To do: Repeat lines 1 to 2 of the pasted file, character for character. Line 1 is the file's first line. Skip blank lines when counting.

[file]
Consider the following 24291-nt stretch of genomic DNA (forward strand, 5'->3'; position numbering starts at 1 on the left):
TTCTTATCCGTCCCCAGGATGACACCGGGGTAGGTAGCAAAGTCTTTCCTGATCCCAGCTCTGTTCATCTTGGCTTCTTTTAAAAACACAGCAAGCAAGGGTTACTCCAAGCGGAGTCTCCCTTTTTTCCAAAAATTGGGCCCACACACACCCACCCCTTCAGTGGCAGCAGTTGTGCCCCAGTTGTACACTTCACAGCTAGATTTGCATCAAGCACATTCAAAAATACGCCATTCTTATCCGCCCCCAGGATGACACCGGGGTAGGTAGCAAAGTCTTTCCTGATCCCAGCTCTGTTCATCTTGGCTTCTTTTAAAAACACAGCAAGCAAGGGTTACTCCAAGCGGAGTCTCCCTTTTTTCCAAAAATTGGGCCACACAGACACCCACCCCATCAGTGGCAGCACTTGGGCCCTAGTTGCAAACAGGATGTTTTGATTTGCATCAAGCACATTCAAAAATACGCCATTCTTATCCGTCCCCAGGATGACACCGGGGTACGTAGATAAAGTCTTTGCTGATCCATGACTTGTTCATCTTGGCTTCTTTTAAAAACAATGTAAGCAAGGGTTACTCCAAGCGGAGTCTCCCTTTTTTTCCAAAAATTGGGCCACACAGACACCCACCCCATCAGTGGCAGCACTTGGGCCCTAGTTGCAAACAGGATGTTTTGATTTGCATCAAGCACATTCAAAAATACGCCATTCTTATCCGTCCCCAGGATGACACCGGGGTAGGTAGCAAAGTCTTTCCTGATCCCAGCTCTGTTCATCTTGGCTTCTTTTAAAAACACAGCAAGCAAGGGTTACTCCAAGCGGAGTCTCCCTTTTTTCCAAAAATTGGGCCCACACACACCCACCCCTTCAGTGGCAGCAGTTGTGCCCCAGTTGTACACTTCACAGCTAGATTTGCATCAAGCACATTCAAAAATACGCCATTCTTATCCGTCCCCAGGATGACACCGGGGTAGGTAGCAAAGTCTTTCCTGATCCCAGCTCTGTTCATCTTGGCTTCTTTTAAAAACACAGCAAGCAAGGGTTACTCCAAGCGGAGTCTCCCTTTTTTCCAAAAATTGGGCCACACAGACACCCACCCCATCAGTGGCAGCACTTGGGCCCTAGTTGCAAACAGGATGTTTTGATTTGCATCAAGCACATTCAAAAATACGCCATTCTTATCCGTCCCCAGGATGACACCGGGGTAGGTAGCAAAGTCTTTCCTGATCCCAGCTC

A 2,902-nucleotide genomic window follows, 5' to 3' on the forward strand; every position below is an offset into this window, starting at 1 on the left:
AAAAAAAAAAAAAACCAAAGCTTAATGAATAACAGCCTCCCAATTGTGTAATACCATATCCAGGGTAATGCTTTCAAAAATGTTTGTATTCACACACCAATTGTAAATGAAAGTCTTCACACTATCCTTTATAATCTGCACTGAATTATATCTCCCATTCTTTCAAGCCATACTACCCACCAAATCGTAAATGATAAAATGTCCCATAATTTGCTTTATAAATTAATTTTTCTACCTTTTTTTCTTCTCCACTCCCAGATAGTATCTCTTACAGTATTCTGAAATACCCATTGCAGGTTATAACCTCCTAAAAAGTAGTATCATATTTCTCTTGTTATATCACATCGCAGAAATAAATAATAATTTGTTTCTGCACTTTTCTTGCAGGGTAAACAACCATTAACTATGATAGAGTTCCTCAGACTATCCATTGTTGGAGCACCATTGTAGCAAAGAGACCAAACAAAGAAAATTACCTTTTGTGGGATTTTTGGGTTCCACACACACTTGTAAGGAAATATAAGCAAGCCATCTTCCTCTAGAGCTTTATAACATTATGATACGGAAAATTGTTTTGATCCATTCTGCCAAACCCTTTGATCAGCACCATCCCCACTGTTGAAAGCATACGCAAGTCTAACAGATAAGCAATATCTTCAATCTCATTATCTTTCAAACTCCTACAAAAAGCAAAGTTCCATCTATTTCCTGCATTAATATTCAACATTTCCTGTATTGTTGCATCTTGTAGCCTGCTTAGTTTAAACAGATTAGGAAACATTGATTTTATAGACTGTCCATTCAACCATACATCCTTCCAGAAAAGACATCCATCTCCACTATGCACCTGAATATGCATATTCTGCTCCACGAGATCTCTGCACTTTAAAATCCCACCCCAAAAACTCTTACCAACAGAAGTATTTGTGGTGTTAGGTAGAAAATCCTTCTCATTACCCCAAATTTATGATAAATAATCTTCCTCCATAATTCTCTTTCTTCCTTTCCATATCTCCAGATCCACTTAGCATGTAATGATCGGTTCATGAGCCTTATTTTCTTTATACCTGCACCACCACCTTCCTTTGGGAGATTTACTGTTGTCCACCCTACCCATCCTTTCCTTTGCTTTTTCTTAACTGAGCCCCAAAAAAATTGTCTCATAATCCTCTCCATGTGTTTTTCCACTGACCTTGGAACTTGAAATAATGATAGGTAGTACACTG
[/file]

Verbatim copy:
Consider the following 24291-nt stretch of genomic DNA (forward strand, 5'->3'; position numbering starts at 1 on the left):
TTCTTATCCGTCCCCAGGATGACACCGGGGTAGGTAGCAAAGTCTTTCCTGATCCCAGCTCTGTTCATCTTGGCTTCTTTTAAAAACACAGCAAGCAAGGGTTACTCCAAGCGGAGTCTCCCTTTTTTCCAAAAATTGGGCCCACACACACCCACCCCTTCAGTGGCAGCAGTTGTGCCCCAGTTGTACACTTCACAGCTAGATTTGCATCAAGCACATTCAAAAATACGCCATTCTTATCCGCCCCCAGGATGACACCGGGGTAGGTAGCAAAGTCTTTCCTGATCCCAGCTCTGTTCATCTTGGCTTCTTTTAAAAACACAGCAAGCAAGGGTTACTCCAAGCGGAGTCTCCCTTTTTTCCAAAAATTGGGCCACACAGACACCCACCCCATCAGTGGCAGCACTTGGGCCCTAGTTGCAAACAGGATGTTTTGATTTGCATCAAGCACATTCAAAAATACGCCATTCTTATCCGTCCCCAGGATGACACCGGGGTACGTAGATAAAGTCTTTGCTGATCCATGACTTGTTCATCTTGGCTTCTTTTAAAAACAATGTAAGCAAGGGTTACTCCAAGCGGAGTCTCCCTTTTTTTCCAAAAATTGGGCCACACAGACACCCACCCCATCAGTGGCAGCACTTGGGCCCTAGTTGCAAACAGGATGTTTTGATTTGCATCAAGCACATTCAAAAATACGCCATTCTTATCCGTCCCCAGGATGACACCGGGGTAGGTAGCAAAGTCTTTCCTGATCCCAGCTCTGTTCATCTTGGCTTCTTTTAAAAACACAGCAAGCAAGGGTTACTCCAAGCGGAGTCTCCCTTTTTTCCAAAAATTGGGCCCACACACACCCACCCCTTCAGTGGCAGCAGTTGTGCCCCAGTTGTACACTTCACAGCTAGATTTGCATCAAGCACATTCAAAAATACGCCATTCTTATCCGTCCCCAGGATGACACCGGGGTAGGTAGCAAAGTCTTTCCTGATCCCAGCTCTGTTCATCTTGGCTTCTTTTAAAAACACAGCAAGCAAGGGTTACTCCAAGCGGAGTCTCCCTTTTTTCCAAAAATTGGGCCACACAGACACCCACCCCATCAGTGGCAGCACTTGGGCCCTAGTTGCAAACAGGATGTTTTGATTTGCATCAAGCACATTCAAAAATACGCCATTCTTATCCGTCCCCAGGATGACACCGGGGTAGGTAGCAAAGTCTTTCCTGATCCCAGCTC